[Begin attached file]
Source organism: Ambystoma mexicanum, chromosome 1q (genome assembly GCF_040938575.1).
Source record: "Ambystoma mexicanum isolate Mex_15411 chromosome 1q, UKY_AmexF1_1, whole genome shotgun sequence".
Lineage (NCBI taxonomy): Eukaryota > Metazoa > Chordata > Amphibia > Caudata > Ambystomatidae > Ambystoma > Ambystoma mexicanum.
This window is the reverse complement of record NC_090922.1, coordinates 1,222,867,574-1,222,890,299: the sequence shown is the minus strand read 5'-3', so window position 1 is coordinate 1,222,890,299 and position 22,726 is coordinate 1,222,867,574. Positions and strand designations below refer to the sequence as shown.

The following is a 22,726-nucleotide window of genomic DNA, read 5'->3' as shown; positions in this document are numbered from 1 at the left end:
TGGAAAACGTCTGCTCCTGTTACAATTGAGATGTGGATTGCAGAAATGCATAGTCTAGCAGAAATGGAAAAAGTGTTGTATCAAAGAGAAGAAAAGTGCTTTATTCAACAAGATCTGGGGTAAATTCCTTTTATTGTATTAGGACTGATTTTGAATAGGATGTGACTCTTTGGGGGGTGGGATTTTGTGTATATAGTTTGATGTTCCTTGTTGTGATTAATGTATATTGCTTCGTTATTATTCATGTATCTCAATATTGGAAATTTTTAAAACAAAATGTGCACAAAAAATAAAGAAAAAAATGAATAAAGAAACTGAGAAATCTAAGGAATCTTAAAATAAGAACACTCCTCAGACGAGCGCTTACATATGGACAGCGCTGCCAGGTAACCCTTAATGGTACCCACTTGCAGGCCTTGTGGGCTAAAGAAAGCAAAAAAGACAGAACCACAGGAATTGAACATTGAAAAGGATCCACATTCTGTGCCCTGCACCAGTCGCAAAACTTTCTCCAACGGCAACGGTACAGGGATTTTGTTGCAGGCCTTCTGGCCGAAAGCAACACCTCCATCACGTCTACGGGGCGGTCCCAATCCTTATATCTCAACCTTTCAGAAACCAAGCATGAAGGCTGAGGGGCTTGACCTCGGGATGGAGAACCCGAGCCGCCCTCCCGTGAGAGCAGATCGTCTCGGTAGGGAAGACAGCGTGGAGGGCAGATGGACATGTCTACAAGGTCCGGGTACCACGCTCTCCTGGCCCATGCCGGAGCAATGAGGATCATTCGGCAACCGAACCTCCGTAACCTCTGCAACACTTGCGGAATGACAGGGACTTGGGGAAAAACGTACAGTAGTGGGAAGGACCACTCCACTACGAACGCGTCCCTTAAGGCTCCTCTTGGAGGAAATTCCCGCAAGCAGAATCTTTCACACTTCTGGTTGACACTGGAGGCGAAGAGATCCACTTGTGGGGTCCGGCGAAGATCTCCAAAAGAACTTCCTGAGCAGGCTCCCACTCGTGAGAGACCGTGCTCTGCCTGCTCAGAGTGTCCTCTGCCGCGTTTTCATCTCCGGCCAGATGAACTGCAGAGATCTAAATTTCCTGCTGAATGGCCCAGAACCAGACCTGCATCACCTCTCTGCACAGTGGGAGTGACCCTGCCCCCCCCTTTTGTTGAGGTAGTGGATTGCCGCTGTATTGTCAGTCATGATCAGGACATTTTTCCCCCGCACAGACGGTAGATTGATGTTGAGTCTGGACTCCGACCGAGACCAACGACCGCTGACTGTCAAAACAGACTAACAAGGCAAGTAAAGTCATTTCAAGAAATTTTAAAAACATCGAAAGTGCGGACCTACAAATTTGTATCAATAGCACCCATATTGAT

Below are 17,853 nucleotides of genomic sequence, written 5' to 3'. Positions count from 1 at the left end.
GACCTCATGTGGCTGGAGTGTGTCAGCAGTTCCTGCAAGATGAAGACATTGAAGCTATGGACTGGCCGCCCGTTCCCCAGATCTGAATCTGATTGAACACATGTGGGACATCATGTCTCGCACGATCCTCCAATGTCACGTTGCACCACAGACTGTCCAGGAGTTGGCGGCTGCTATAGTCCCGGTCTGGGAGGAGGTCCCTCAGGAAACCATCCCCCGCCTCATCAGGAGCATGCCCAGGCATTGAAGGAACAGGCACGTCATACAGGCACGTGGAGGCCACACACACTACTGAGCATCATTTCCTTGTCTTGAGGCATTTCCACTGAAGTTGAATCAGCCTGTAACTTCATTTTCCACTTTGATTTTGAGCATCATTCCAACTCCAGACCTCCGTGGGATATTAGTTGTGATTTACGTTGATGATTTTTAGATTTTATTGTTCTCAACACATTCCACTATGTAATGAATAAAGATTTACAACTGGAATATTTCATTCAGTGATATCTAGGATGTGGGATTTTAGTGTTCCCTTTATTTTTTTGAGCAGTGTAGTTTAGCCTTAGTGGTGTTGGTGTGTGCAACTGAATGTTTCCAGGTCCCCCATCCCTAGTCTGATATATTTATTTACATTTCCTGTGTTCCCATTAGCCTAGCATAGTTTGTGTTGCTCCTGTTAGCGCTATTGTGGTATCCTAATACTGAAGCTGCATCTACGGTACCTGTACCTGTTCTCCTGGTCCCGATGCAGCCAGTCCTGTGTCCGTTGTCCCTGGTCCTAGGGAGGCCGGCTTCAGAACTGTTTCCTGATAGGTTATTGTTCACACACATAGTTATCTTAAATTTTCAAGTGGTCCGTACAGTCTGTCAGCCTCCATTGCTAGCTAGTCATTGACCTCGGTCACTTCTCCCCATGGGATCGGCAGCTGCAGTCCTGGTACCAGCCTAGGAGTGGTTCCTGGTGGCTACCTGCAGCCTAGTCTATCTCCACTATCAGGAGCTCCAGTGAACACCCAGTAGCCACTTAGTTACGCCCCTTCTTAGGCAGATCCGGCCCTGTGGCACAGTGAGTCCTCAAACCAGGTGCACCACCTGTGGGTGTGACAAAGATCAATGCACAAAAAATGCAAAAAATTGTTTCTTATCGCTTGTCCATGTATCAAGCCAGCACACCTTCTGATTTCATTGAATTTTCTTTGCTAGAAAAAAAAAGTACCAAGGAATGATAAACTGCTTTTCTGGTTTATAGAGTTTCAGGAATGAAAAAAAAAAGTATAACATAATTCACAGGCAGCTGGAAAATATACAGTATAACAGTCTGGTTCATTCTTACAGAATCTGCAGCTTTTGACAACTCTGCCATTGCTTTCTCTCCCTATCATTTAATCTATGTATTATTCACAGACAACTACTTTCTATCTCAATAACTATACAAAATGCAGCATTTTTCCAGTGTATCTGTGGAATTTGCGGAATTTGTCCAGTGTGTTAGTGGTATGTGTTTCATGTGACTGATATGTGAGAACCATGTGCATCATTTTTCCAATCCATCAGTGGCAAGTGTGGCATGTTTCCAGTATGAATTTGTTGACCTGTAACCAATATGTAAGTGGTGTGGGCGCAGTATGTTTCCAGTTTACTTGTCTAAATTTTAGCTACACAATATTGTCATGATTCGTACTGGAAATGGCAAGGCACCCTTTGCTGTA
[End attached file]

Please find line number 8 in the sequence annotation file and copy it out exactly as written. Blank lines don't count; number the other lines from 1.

GACCTCATGTGGCTGGAGTGTGTCAGCAGTTCCTGCAAGATGAAGACATTGAAGCTATGGACTGGCCGCCCGTTCCCCAGATCTGAATCTGATTGAACACATGTGGGACATCATGTCTCGCACGATCCTCCAATGTCACGTTGCACCACAGACTGTCCAGGAGTTGGCGGCTGCTATAGTCCCGGTCTGGGAGGAGGTCCCTCAGGAAACCATCCCCCGCCTCATCAGGAGCATGCCCAGGCATTGAAGGAACAGGCACGTCATACAGGCACGTGGAGGCCACACACACTACTGAGCATCATTTCCTTGTCTTGAGGCATTTCCACTGAAGTTGAATCAGCCTGTAACTTCATTTTCCACTTTGATTTTGAGCATCATTCCAACTCCAGACCTCCGTGGGATATTAGTTGTGATTTACGTTGATGATTTTTAGATTTTATTGTTCTCAACACATTCCACTATGTAATGAATAAAGATTTACAACTGGAATATTTCATTCAGTGATATCTAGGATGTGGGATTTTAGTGTTCCCTTTATTTTTTTGAGCAGTGTAGTTTAGCCTTAGTGGTGTTGGTGTGTGCAACTGAATGTTTCCAGGTCCCCCATCCCTAGTCTGATATATTTATTTACATTTCCTGTGTTCCCATTAGCCTAGCATAGTTTGTGTTGCTCCTGTTAGCGCTATTGTGGTATCCTAATACTGAAGCTGCATCTACGGTACCTGTACCTGTTCTCCTGGTCCCGATGCAGCCAGTCCTGTGTCCGTTGTCCCTGGTCCTAGGGAGGCCGGCTTCAGAACTGTTTCCTGATAGGTTATTGTTCACACACATAGTTATCTTAAATTTTCAAGTGGTCCGTACAGTCTGTCAGCCTCCATTGCTAGCTAGTCATTGACCTCGGTCACTTCTCCCCATGGGATCGGCAGCTGCAGTCCTGGTACCAGCCTAGGAGTGGTTCCTGGTGGCTACCTGCAGCCTAGTCTATCTCCACTATCAGGAGCTCCAGTGAACACCCAGTAGCCACTTAGTTACGCCCCTTCTTAGGCAGATCCGGCCCTGTGGCACAGTGAGTCCTCAAACCAGGTGCACCACCTGTGGGTGTGACAAAGATCAATGCACAAAAAATGCAAAAAATTGTTTCTTATCGCTTGTCCATGTATCAAGCCAGCACACCTTCTGATTTCATTGAATTTTCTTTGCTAGAAAAAAAAAGTACCAAGGAATGATAAACTGCTTTTCTGGTTTATAGAGTTTCAGGAATGAAAAAAAAAAGTATAACATAATTCACAGGCAGCTGGAAAATATACAGTATAACAGTCTGGTTCATTCTTACAGAATCTGCAGCTTTTGACAACTCTGCCATTGCTTTCTCTCCCTATCATTTAATCTATGTATTATTCACAGACAACTACTTTCTATCTCAATAACTATACAAAATGCAGCATTTTTCCAGTGTATCTGTGGAATTTGCGGAATTTGTCCAGTGTGTTAGTGGTATGTGTTTCATGTGACTGATATGTGAGAACCATGTGCATCATTTTTCCAATCCATCAGTGGCAAGTGTGGCATGTTTCCAGTATGAATTTGTTGACCTGTAACCAATATGTAAGTGGTGTGGGCGCAGTATGTTTCCAGTTTACTTGTCTAAATTTTAGCTACACAATATTGTCATGATTCGTACTGGAAATGGCAAGGCACCCTTTGCTGTA